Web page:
North writer chronicles how a stray cat found its family

Suzanne Gill chronicled how she found a lost cat in her short story, “From Princess to Queen.” The story was accepted to “Chicken Soup for the Soul—Believe in Miracles,” which was released earlier this month. Courtesy photo
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Princess was found by Suzanne Gill when she worked at the Mansfield Animal Shelter. She later reunited the cat with its owner. Courtesy photo

By Max Bowen

Suzanne Gill arrived for her shift at the Mansfield Animal Shelter when she heard a plaintive mewling coming from a dilapidated cat carrier sitting on the steps.

The cat was around 12 years old and malnourished. She was taken in an

d examined by a veterinarian, who said the animal tested positive for feline leukemia virus, which can be contagious to other cats even if they are vaccinated. At the time—approximately 20 years ago—the shelter wasn’t yet a no-kill facility, and given the cat’s sickness, it was recommended the animal be euthanized.

Instead, the cat, later named Princess because of the way she owned a room, came to live with Gill, of North Attleborough. Due to her sickness, Princess had to be kept in a shed, but the Gills gave her every comfort. Her short story, “From Princess to Queen,” is a heartfelt tale about how Gill and her husband fell in love with Princess and kept her until something most unexpected happened.

The following is an excerpt from the story:

Jody, the Sunday morning volunteer, arrived and introduced me to her fiancé, Eric. We chatted for a while, and Jody excused herself to get a bite to eat. Since the activity around the shed had quieted down, Eric asked if he could “check out the tenant.”

I was totally unprepared for what happened next. Princess dashed over to him as she did to others, but there was obviously something special about this man. With innocent eyes, she gazed up at him, rubbing against his leg, and refused to leave his side.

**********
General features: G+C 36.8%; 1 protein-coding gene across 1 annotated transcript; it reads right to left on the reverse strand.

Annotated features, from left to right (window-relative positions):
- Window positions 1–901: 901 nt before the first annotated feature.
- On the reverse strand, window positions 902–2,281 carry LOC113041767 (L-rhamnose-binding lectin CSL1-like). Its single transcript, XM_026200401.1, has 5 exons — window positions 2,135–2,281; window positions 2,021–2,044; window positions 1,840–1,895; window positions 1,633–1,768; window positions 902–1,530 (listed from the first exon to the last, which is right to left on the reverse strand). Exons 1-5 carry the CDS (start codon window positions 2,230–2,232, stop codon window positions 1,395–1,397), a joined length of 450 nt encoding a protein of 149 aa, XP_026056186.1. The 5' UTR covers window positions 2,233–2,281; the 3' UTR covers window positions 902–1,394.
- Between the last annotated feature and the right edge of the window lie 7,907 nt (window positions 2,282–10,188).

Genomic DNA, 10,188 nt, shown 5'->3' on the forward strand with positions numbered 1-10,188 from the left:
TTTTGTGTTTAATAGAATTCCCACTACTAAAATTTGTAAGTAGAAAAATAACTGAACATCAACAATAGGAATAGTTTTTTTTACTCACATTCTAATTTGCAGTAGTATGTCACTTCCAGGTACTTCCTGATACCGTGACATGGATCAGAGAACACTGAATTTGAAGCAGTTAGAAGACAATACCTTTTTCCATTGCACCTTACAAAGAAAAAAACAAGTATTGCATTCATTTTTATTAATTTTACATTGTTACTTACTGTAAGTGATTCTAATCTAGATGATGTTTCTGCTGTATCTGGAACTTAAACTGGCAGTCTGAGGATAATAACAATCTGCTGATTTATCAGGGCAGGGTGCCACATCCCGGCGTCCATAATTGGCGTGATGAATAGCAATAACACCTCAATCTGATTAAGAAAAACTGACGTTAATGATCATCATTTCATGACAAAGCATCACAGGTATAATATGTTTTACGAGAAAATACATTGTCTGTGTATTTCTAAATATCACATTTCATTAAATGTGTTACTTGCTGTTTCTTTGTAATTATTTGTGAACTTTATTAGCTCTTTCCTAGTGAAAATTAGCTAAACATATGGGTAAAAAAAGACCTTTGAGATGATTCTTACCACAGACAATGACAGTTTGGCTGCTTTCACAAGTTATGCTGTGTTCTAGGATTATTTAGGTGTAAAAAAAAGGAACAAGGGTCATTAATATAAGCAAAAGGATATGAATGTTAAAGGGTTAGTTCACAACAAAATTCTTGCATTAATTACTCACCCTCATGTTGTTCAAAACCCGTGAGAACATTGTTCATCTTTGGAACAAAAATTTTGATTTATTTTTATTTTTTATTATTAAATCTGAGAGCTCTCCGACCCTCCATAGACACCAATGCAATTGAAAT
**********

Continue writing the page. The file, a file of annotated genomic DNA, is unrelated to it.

He scrutinized her a little closer and then scooped her up in his arms. “This is my cat,” he said calmly, never taking his eyes off her.

I replied, “Oh, I know. I have a cat like this, too, with all the light colors and the…”

He interrupted. “No, no, you don’t understand. This is my cat.”

The words rang in my head until I finally grasped what he said.

A happy ending, with the cat—whose real name, ironically, was Queenie—returned to her owners. Gill said that she was shocked when Eric told her that the cat was his, and it was assumed that Queenie had run away when his family had moved.

When it’s a true story it just kind of flows naturally,” said Gill.

Gill had this story written shortly afterward and knew she wanted to share it with the world. She submitted it to different publications and sites, though none expressed interest. She eventually heard that the company that publishes the “Chicken Soup for the Soul” books was looking for true stories. She sent hers in and waited.

I submitted it and forgot about it. A year later they contacted me and wanted to include it,” she said. “They didn’t really have any cat stories.”

It’s not her first run as a writer. Gill and her mother Ann have written screenplays under their company Screenfems, since 1999. They’ve completed five screenplays, one of which—a family-friendly kid’s story—is currently under option. She’s currently working on a new story, which will have a Christmas theme.

The ending of “From Princess to Queen,” sums up the theme nicely.

It took almost a year for my miracle to happen, but it was worth the wait.”